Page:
Call to action against EU Copyright Directive: Help soften the blow to the internet!

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#1

After the GDPR there is another regulation underway that will have big impact on the internet, and action is needed! Spread the word about Article 13:

On 20-21 June, the European Parliament will vote on the Copyright Directive. Members of the parliament are the only ones that can stand in the way of bad copyright legislation. Tell them you need them to protect your Internet against surveillance and censorship machines!

Info here: Save Your Internet

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#2

Reminder: CALL TO ACTION!

Via the previous links you can easily make your voice heard by sending messages to your members of EU parliament, wherever you live in Europe.

Some reminders why the upcoming regulation is really bad:

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#3

Hi all,

Here is a post from Maritje Schaake, Center for Humane Technology advisor and Member of the European Parliament, about why opposes these changes.

https://marietjeschaake.eu/schaake-disappointed-in-juri-copyright-vote?color=tertiar

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#4

Yes, thank you @sandyparakilas! I just shared on LI.

Unfortunately article 11 and 13 have passed the commission, and are now moving further through the EU process.

Huge discussions going on on Hacker News, like: https://news.ycombinator.com/item?id=17354442

CALL TO ACTION: It is NOT too late to raise your voice! Share your discontent on Social Media!
AND ALSO: Use the tools in my post above to email your MEP’s!

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#5

Unfortunately the EU went ahead and passed most of the proposed regulations without significant modification. A very bad day for the internet that will have big implications.

Read about what is coming to the internet in these EFF articles, and read how you can still help to fight back:

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#6

An update on the progress of the EU Copyright Directive. It is not too late to get changes to the texts, before they are turned into law!

Raise your voice and contact your Member of Parliament, and help soften the blow this will give to the open en free internet.

The article explains what is at stake now, and how you can help:

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#7

January 18th is the moment of truth when individual parliaments in the EU will vote on Article 13. The following article shows what is already final, what still to be decided, and what is highly controversial:

Article 13 is almost finished – and it will change the internet as we know it

Copyright law, Article 13

by Member of Parliament Julia Reda who also has a good overview of the entire EU Copyright Reform.

See the Hacker News thread on this article where many of the implications are discussed: https://news.ycombinator.com/item?id=18882382

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#8

The internet wouldn’t be the internet if you couldn’t find completely opposite opinions. Found this blog via Mastodon from a site involved in the Music industry. It is quite harsh and saying that e.g. Creative Commons, Electronic Freedom Foundation and Free Software Foundation are involved in Orwellian doublespeak on behalf of Big Tech.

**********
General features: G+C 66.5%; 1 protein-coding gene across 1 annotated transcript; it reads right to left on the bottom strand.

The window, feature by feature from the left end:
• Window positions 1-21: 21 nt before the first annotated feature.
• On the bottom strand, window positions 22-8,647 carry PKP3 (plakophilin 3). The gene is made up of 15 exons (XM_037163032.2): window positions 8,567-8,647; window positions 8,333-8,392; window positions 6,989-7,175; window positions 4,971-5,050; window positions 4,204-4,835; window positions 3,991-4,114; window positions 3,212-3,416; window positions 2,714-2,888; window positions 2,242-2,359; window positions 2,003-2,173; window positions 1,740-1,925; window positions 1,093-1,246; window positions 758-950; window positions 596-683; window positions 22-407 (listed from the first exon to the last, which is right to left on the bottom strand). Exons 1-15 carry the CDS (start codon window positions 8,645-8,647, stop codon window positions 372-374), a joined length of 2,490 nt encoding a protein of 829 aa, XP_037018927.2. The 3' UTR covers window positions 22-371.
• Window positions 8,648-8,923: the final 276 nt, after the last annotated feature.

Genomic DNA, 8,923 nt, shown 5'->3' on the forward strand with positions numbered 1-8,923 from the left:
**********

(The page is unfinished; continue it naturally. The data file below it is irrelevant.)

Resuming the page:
Edit: The following article, also found via Mastodon, gives more and proper background on the intensive lobbying that is going on, that leads to these opposite opinion that are broadcast towards the public:

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#9

The Article 13 has passed the EU parliament. This time I am only passing the Hacker News discussion about ways to still avoid the Internet of “corporate and political powers” and get some of the early promises of freedom of expression back, that existed in the early days. Here it is:

Hacker News: European Parliament approves copyright reform

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#10

What a pity. I feel that the EU mindset is stuck in the wrong gear, battling the battles of today with political ideas from long ago. This is counterproductive bureaucracy at its worst, and is draining money from EU members for no known viable gains.

This proposal would be unworkable, how can the internet possibly comply with those kinds of copyright rules?

Back to policy, this also shows that the many lawmakers and citizens in the EU are stuck in the old-school way of thinking, of heavy-handed regulation and even retribution against tech companies as a “solution”. While some regulation is welcome, the kind of regulation that we need is the kind that increase competitiveness and makes doing business easier, making the EU and its members more competitive on a global basis. Not being competitive on a global basis means that other countries will continue to win in the local EU market and abroad, shrinking the tax base for EU members as well leading to increasing financial hardships for EU citizens. Instead the proposals the the EU and many of its members continue to advance would continue to encourage smart people and companies and the tax revenue they contribute to abandon the EU en masse, frightened and shocked, to other places where they can live and work without draconian hardships.

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